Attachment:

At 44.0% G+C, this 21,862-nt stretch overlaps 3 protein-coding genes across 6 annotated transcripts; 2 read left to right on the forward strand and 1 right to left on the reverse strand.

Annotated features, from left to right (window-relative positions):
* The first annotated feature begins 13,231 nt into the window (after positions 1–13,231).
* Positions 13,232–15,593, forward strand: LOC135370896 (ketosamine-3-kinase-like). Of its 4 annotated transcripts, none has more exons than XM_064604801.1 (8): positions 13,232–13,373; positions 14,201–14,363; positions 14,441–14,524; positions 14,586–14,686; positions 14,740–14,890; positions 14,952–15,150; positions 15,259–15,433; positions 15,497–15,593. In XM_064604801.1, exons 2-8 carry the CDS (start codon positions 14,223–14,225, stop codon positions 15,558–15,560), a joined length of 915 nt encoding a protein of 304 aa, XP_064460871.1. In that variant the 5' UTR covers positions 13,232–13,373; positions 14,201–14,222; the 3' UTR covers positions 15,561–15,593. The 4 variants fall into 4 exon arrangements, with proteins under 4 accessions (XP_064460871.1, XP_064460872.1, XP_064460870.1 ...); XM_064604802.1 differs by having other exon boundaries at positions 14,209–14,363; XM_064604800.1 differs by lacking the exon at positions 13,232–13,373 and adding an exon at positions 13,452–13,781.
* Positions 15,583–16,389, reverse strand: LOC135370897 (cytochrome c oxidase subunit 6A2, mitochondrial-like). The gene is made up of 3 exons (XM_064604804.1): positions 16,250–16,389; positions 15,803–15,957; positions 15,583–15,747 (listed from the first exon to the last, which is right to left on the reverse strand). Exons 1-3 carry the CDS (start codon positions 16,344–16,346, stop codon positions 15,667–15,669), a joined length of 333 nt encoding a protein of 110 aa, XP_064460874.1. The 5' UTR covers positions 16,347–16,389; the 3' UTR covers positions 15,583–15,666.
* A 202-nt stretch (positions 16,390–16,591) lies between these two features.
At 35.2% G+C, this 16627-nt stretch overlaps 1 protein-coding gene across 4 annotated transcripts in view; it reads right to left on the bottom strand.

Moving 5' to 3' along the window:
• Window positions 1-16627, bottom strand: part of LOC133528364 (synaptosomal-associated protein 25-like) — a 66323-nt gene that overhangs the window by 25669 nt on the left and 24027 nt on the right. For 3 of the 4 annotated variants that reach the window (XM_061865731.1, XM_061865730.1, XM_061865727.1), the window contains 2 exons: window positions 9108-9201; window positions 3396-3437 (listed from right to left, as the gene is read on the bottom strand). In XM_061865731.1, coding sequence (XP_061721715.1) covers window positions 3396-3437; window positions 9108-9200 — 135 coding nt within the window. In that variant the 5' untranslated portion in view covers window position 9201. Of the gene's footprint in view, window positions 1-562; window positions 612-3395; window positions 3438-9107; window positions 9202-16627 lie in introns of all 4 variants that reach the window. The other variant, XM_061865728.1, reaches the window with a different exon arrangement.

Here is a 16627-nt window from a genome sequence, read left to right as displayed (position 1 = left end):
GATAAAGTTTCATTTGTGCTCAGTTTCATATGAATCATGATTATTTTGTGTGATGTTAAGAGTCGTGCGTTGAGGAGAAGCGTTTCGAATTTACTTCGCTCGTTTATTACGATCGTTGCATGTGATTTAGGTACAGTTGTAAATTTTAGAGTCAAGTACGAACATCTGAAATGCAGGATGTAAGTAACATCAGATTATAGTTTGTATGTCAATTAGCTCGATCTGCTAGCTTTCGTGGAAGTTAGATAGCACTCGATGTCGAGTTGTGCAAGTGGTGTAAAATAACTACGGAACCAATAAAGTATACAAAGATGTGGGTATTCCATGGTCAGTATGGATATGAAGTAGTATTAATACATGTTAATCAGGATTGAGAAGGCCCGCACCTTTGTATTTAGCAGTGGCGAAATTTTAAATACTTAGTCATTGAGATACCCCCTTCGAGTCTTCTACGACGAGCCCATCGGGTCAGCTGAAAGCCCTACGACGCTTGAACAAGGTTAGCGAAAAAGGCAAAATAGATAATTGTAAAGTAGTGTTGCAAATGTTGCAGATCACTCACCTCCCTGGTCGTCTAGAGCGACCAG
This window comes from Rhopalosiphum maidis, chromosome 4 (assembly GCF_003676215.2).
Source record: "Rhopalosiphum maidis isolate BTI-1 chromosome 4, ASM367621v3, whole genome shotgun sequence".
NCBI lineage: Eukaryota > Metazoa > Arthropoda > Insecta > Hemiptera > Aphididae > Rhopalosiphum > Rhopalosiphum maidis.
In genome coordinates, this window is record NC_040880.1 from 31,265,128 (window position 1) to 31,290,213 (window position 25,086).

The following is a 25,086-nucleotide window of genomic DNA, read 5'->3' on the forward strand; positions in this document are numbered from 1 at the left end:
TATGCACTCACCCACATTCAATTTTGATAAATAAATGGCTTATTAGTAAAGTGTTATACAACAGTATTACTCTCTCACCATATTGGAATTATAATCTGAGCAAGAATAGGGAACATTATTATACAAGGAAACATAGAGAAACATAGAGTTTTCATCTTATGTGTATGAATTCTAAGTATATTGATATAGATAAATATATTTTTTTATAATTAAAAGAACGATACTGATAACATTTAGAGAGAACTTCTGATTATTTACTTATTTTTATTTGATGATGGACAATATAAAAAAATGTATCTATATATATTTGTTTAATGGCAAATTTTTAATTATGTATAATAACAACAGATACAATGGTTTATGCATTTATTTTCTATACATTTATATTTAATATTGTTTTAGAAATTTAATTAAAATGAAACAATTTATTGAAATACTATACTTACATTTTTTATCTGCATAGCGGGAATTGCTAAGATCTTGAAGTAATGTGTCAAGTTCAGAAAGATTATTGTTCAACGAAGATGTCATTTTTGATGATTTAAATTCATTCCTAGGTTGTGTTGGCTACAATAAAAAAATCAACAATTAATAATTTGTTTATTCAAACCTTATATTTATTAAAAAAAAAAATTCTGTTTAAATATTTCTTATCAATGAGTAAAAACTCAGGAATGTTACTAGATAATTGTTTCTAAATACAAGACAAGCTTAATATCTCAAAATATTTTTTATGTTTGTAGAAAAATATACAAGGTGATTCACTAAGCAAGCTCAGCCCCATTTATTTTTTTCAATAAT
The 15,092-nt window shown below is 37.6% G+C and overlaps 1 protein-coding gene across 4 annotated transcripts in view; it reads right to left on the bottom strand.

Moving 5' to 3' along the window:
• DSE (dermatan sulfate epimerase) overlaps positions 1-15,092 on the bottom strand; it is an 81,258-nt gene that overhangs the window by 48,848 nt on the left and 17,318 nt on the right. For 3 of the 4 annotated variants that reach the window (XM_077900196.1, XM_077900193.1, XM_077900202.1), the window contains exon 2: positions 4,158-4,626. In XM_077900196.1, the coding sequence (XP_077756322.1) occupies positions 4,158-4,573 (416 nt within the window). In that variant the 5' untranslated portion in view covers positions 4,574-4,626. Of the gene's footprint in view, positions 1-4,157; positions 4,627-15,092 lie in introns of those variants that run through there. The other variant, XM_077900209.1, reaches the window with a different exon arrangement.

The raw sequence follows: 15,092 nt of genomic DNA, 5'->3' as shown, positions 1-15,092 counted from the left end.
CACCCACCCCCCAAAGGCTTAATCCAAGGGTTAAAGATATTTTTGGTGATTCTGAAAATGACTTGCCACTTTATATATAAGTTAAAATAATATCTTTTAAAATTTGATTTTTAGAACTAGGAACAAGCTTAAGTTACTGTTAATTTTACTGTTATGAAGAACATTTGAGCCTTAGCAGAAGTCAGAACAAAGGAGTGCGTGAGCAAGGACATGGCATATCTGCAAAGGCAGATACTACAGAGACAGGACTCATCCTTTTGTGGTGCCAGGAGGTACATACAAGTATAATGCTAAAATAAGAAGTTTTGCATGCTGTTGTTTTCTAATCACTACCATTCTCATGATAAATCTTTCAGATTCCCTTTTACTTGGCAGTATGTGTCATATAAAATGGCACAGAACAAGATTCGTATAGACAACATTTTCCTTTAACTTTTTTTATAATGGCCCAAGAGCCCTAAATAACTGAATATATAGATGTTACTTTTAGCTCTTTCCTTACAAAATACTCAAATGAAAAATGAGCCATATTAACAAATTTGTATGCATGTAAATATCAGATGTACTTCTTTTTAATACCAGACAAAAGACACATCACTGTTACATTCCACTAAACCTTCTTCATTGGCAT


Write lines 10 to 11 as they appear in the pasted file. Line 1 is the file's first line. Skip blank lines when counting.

Here is a 16627-nt window from a genome sequence, read left to right as displayed (position 1 = left end):
GATAAAGTTTCATTTGTGCTCAGTTTCATATGAATCATGATTATTTTGTGTGATGTTAAGAGTCGTGCGTTGAGGAGAAGCGTTTCGAATTTACTTCGCTCGTTTATTACGATCGTTGCATGTGATTTAGGTACAGTTGTAAATTTTAGAGTCAAGTACGAACATCTGAAATGCAGGATGTAAGTAACATCAGATTATAGTTTGTATGTCAATTAGCTCGATCTGCTAGCTTTCGTGGAAGTTAGATAGCACTCGATGTCGAGTTGTGCAAGTGGTGTAAAATAACTACGGAACCAATAAAGTATACAAAGATGTGGGTATTCCATGGTCAGTATGGATATGAAGTAGTATTAATACATGTTAATCAGGATTGAGAAGGCCCGCACCTTTGTATTTAGCAGTGGCGAAATTTTAAATACTTAGTCATTGAGATACCCCCTTCGAGTCTTCTACGACGAGCCCATCGGGTCAGCTGAAAGCCCTACGACGCTTGAACAAGGTTAGCGAAAAAGGCAAAATAGATAATTGTAAAGTAGTGTTGCAAATGTTGCAGATCACTCACCTCCCTGGTCGTCTAGAGCGACCAG